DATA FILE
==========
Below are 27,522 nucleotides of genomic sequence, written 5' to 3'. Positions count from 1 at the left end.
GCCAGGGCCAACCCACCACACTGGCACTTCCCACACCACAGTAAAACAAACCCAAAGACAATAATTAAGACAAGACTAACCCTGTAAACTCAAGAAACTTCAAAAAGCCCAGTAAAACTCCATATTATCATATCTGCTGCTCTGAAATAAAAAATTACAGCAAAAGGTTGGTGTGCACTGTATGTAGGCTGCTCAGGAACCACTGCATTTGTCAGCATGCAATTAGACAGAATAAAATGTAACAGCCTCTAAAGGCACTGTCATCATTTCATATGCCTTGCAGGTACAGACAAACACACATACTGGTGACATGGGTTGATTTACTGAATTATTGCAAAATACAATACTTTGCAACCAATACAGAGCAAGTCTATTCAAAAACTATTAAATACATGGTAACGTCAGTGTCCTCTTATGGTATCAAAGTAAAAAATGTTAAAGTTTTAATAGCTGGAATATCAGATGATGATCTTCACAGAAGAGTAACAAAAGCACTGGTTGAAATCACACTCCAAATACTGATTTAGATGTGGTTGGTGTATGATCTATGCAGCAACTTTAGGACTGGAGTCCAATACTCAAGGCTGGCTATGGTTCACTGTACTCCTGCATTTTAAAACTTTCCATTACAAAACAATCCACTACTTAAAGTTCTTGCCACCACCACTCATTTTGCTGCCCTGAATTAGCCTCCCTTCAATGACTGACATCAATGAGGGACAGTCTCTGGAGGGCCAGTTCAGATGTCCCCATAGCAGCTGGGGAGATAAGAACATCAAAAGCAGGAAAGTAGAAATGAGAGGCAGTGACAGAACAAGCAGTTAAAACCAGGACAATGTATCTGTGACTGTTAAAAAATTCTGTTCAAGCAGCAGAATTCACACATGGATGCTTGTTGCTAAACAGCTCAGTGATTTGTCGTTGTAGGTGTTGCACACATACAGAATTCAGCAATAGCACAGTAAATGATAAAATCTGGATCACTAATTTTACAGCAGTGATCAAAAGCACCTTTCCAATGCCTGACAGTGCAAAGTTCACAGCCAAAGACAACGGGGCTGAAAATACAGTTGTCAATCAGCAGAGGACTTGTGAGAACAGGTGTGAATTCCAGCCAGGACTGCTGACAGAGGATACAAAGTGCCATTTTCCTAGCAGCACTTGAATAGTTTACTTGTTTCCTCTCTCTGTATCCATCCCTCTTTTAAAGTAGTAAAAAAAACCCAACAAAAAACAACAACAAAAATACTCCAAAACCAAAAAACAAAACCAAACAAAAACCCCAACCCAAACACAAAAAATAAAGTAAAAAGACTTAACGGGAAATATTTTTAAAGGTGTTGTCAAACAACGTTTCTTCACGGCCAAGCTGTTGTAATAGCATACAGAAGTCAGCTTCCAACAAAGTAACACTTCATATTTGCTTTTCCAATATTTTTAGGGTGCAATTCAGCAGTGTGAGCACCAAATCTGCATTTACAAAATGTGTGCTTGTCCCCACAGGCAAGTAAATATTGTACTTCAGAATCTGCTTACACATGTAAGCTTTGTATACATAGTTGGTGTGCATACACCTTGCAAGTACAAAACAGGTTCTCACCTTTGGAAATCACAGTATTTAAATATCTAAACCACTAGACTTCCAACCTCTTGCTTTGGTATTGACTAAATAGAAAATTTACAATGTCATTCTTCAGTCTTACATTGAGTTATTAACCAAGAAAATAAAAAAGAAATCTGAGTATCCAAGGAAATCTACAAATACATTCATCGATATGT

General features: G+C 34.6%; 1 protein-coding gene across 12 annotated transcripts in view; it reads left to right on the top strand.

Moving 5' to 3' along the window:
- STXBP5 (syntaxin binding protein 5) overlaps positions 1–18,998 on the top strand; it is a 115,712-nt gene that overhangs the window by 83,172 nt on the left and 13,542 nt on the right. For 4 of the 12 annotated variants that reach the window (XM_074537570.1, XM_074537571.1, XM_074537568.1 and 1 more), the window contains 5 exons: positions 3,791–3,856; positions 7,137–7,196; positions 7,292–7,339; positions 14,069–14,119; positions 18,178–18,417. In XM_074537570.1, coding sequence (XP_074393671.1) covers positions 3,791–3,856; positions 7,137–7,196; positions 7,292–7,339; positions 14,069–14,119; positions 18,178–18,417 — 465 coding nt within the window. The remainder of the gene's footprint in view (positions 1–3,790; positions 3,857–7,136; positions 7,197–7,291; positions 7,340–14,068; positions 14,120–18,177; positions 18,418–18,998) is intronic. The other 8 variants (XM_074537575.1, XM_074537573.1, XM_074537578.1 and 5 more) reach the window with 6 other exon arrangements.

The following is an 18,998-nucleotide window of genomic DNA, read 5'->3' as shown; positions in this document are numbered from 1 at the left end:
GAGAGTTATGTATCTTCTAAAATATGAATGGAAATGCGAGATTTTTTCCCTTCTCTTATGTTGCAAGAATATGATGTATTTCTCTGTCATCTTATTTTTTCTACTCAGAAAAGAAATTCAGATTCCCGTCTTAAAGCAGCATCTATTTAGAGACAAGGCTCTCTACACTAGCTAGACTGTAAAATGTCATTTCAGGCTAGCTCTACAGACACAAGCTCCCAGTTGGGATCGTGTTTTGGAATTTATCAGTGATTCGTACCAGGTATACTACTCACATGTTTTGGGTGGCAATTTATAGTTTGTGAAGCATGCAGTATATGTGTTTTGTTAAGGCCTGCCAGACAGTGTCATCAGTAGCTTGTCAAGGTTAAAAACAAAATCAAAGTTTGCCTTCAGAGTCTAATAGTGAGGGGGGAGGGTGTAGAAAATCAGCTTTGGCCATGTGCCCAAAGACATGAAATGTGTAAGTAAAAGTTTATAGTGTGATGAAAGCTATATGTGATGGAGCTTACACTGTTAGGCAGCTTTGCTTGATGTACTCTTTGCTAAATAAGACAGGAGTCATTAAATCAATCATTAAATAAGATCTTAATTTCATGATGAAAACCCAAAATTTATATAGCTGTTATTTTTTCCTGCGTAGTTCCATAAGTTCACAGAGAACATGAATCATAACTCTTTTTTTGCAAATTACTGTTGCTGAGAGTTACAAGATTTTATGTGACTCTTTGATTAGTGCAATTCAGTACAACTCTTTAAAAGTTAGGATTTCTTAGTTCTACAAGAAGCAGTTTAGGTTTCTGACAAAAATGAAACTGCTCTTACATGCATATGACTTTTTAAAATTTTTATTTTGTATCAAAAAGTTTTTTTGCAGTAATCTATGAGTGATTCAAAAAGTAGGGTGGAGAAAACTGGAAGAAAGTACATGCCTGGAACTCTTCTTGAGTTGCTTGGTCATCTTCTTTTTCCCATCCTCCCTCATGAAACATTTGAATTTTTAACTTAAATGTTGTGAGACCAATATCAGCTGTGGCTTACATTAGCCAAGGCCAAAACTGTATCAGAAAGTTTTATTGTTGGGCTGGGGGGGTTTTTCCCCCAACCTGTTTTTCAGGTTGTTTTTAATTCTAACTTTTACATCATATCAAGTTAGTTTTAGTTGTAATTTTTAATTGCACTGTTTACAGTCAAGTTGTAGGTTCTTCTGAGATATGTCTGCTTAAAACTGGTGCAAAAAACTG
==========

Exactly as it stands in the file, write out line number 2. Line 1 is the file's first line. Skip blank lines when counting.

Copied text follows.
GCCAGGGCCAACCCACCACACTGGCACTTCCCACACCACAGTAAAACAAACCCAAAGACAATAATTAAGACAAGACTAACCCTGTAAACTCAAGAAACTTCAAAAAGCCCAGTAAAACTCCATATTATCATATCTGCTGCTCTGAAATAAAAAATTACAGCAAAAGGTTGGTGTGCACTGTATGTAGGCTGCTCAGGAACCACTGCATTTGTCAGCATGCAATTAGACAGAATAAAATGTAACAGCCTCTAAAGGCACTGTCATCATTTCATATGCCTTGCAGGTACAGACAAACACACATACTGGTGACATGGGTTGATTTACTGAATTATTGCAAAATACAATACTTTGCAACCAATACAGAGCAAGTCTATTCAAAAACTATTAAATACATGGTAACGTCAGTGTCCTCTTATGGTATCAAAGTAAAAAATGTTAAAGTTTTAATAGCTGGAATATCAGATGATGATCTTCACAGAAGAGTAACAAAAGCACTGGTTGAAATCACACTCCAAATACTGATTTAGATGTGGTTGGTGTATGATCTATGCAGCAACTTTAGGACTGGAGTCCAATACTCAAGGCTGGCTATGGTTCACTGTACTCCTGCATTTTAAAACTTTCCATTACAAAACAATCCACTACTTAAAGTTCTTGCCACCACCACTCATTTTGCTGCCCTGAATTAGCCTCCCTTCAATGACTGACATCAATGAGGGACAGTCTCTGGAGGGCCAGTTCAGATGTCCCCATAGCAGCTGGGGAGATAAGAACATCAAAAGCAGGAAAGTAGAAATGAGAGGCAGTGACAGAACAAGCAGTTAAAACCAGGACAATGTATCTGTGACTGTTAAAAAATTCTGTTCAAGCAGCAGAATTCACACATGGATGCTTGTTGCTAAACAGCTCAGTGATTTGTCGTTGTAGGTGTTGCACACATACAGAATTCAGCAATAGCACAGTAAATGATAAAATCTGGATCACTAATTTTACAGCAGTGATCAAAAGCACCTTTCCAATGCCTGACAGTGCAAAGTTCACAGCCAAAGACAACGGGGCTGAAAATACAGTTGTCAATCAGCAGAGGACTTGTGAGAACAGGTGTGAATTCCAGCCAGGACTGCTGACAGAGGATACAAAGTGCCATTTTCCTAGCAGCACTTGAATAGTTTACTTGTTTCCTCTCTCTGTATCCATCCCTCTTTTAAAGTAGTAAAAAAAACCCAACAAAAAACAACAACAAAAATACTCCAAAACCAAAAAACAAAACCAAACAAAAACCCCAACCCAAACACAAAAAATAAAGTAAAAAGACTTAACGGGAAATATTTTTAAAGGTGTTGTCAAACAACGTTTCTTCACGGCCAAGCTGTTGTAATAGCATACAGAAGTCAGCTTCCAACAAAGTAACACTTCATATTTGCTTTTCCAATATTTTTAGGGTGCAATTCAGCAGTGTGAGCACCAAATCTGCATTTACAAAATGTGTGCTTGTCCCCACAGGCAAGTAAATATTGTACTTCAGAATCTGCTTACACATGTAAGCTTTGTATACATAGTTGGTGTGCATACACCTTGCAAGTACAAAACAGGTTCTCACCTTTGGAAATCACAGTATTTAAATATCTAAACCACTAGACTTCCAACCTCTTGCTTTGGTATTGACTAAATAGAAAATTTACAATGTCATTCTTCAGTCTTACATTGAGTTATTAACCAAGAAAATAAAAAAGAAATCTGAGTATCCAAGGAAATCTACAAATACATTCATCGATATGT